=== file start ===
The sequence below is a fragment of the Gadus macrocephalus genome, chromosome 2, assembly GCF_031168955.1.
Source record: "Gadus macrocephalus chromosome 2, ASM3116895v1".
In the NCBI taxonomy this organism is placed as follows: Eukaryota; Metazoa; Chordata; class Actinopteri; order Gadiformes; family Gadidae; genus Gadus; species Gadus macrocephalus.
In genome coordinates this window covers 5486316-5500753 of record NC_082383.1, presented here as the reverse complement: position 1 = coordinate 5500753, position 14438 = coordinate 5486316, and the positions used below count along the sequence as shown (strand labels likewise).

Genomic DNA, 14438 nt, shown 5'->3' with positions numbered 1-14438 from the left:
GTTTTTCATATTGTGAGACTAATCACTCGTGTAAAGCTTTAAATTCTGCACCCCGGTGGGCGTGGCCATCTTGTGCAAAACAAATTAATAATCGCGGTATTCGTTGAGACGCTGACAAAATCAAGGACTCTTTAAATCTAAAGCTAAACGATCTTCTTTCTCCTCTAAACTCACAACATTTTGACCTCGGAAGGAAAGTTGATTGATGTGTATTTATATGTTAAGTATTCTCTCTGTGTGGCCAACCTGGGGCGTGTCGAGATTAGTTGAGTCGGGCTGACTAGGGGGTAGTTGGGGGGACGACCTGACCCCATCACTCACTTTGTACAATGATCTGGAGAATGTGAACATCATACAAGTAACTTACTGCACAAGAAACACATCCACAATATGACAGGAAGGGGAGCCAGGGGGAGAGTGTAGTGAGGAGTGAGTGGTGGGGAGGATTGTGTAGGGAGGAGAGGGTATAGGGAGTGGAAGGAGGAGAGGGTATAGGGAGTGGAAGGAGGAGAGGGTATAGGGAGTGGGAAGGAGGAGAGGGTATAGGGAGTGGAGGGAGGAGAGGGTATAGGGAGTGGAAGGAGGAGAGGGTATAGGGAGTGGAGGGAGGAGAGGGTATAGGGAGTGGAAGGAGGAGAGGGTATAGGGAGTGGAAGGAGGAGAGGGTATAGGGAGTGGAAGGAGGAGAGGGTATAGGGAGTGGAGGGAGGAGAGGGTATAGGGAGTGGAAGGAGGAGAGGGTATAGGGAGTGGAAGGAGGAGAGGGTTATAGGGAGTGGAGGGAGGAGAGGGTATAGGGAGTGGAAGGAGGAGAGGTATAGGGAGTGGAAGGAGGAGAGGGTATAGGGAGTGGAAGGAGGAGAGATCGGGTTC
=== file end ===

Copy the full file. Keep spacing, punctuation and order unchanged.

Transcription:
The sequence below is a fragment of the Gadus macrocephalus genome, chromosome 2, assembly GCF_031168955.1.
Source record: "Gadus macrocephalus chromosome 2, ASM3116895v1".
In the NCBI taxonomy this organism is placed as follows: Eukaryota; Metazoa; Chordata; class Actinopteri; order Gadiformes; family Gadidae; genus Gadus; species Gadus macrocephalus.
In genome coordinates this window covers 5486316-5500753 of record NC_082383.1, presented here as the reverse complement: position 1 = coordinate 5500753, position 14438 = coordinate 5486316, and the positions used below count along the sequence as shown (strand labels likewise).

Genomic DNA, 14438 nt, shown 5'->3' with positions numbered 1-14438 from the left:
GTTTTTCATATTGTGAGACTAATCACTCGTGTAAAGCTTTAAATTCTGCACCCCGGTGGGCGTGGCCATCTTGTGCAAAACAAATTAATAATCGCGGTATTCGTTGAGACGCTGACAAAATCAAGGACTCTTTAAATCTAAAGCTAAACGATCTTCTTTCTCCTCTAAACTCACAACATTTTGACCTCGGAAGGAAAGTTGATTGATGTGTATTTATATGTTAAGTATTCTCTCTGTGTGGCCAACCTGGGGCGTGTCGAGATTAGTTGAGTCGGGCTGACTAGGGGGTAGTTGGGGGGACGACCTGACCCCATCACTCACTTTGTACAATGATCTGGAGAATGTGAACATCATACAAGTAACTTACTGCACAAGAAACACATCCACAATATGACAGGAAGGGGAGCCAGGGGGAGAGTGTAGTGAGGAGTGAGTGGTGGGGAGGATTGTGTAGGGAGGAGAGGGTATAGGGAGTGGAAGGAGGAGAGGGTATAGGGAGTGGAAGGAGGAGAGGGTATAGGGAGTGGGAAGGAGGAGAGGGTATAGGGAGTGGAGGGAGGAGAGGGTATAGGGAGTGGAAGGAGGAGAGGGTATAGGGAGTGGAGGGAGGAGAGGGTATAGGGAGTGGAAGGAGGAGAGGGTATAGGGAGTGGAAGGAGGAGAGGGTATAGGGAGTGGAAGGAGGAGAGGGTATAGGGAGTGGAGGGAGGAGAGGGTATAGGGAGTGGAAGGAGGAGAGGGTATAGGGAGTGGAAGGAGGAGAGGGTTATAGGGAGTGGAGGGAGGAGAGGGTATAGGGAGTGGAAGGAGGAGAGGTATAGGGAGTGGAAGGAGGAGAGGGTATAGGGAGTGGAAGGAGGAGAGATCGGGTTC